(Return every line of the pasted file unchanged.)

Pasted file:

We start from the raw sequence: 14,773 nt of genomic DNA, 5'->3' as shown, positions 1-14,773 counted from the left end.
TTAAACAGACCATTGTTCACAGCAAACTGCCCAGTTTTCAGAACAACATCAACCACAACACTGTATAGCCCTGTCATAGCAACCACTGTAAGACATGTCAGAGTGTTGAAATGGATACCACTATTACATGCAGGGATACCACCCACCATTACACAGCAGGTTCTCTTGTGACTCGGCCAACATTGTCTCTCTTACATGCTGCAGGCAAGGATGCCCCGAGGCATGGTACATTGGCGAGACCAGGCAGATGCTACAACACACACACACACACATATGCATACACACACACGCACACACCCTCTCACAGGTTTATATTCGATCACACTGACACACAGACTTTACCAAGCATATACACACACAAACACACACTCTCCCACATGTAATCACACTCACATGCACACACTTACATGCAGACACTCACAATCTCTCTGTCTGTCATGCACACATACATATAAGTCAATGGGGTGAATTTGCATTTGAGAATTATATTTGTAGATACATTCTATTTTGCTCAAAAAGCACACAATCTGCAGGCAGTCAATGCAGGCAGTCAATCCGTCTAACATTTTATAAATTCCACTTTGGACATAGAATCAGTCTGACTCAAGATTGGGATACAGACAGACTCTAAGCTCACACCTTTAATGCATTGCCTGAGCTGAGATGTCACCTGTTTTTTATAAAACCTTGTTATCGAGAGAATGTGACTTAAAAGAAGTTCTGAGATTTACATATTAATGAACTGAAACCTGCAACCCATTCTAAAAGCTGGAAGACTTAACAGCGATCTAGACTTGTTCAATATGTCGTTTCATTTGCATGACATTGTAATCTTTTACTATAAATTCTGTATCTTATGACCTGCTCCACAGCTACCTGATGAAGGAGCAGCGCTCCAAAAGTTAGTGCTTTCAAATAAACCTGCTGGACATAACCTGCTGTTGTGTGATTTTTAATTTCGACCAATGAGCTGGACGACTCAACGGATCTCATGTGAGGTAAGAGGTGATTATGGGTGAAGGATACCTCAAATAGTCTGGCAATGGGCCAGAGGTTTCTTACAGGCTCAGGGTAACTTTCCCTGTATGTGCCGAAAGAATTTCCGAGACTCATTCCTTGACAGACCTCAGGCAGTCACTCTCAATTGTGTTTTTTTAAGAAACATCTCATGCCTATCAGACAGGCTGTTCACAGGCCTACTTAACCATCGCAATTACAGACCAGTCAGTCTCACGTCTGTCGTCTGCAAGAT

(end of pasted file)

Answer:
We start from the raw sequence: 14,773 nt of genomic DNA, 5'->3' as shown, positions 1-14,773 counted from the left end.
TTAAACAGACCATTGTTCACAGCAAACTGCCCAGTTTTCAGAACAACATCAACCACAACACTGTATAGCCCTGTCATAGCAACCACTGTAAGACATGTCAGAGTGTTGAAATGGATACCACTATTACATGCAGGGATACCACCCACCATTACACAGCAGGTTCTCTTGTGACTCGGCCAACATTGTCTCTCTTACATGCTGCAGGCAAGGATGCCCCGAGGCATGGTACATTGGCGAGACCAGGCAGATGCTACAACACACACACACACACATATGCATACACACACACGCACACACCCTCTCACAGGTTTATATTCGATCACACTGACACACAGACTTTACCAAGCATATACACACACAAACACACACTCTCCCACATGTAATCACACTCACATGCACACACTTACATGCAGACACTCACAATCTCTCTGTCTGTCATGCACACATACATATAAGTCAATGGGGTGAATTTGCATTTGAGAATTATATTTGTAGATACATTCTATTTTGCTCAAAAAGCACACAATCTGCAGGCAGTCAATGCAGGCAGTCAATCCGTCTAACATTTTATAAATTCCACTTTGGACATAGAATCAGTCTGACTCAAGATTGGGATACAGACAGACTCTAAGCTCACACCTTTAATGCATTGCCTGAGCTGAGATGTCACCTGTTTTTTATAAAACCTTGTTATCGAGAGAATGTGACTTAAAAGAAGTTCTGAGATTTACATATTAATGAACTGAAACCTGCAACCCATTCTAAAAGCTGGAAGACTTAACAGCGATCTAGACTTGTTCAATATGTCGTTTCATTTGCATGACATTGTAATCTTTTACTATAAATTCTGTATCTTATGACCTGCTCCACAGCTACCTGATGAAGGAGCAGCGCTCCAAAAGTTAGTGCTTTCAAATAAACCTGCTGGACATAACCTGCTGTTGTGTGATTTTTAATTTCGACCAATGAGCTGGACGACTCAACGGATCTCATGTGAGGTAAGAGGTGATTATGGGTGAAGGATACCTCAAATAGTCTGGCAATGGGCCAGAGGTTTCTTACAGGCTCAGGGTAACTTTCCCTGTATGTGCCGAAAGAATTTCCGAGACTCATTCCTTGACAGACCTCAGGCAGTCACTCTCAATTGTGTTTTTTTAAGAAACATCTCATGCCTATCAGACAGGCTGTTCACAGGCCTACTTAACCATCGCAATTACAGACCAGTCAGTCTCACGTCTGTCGTCTGCAAGAT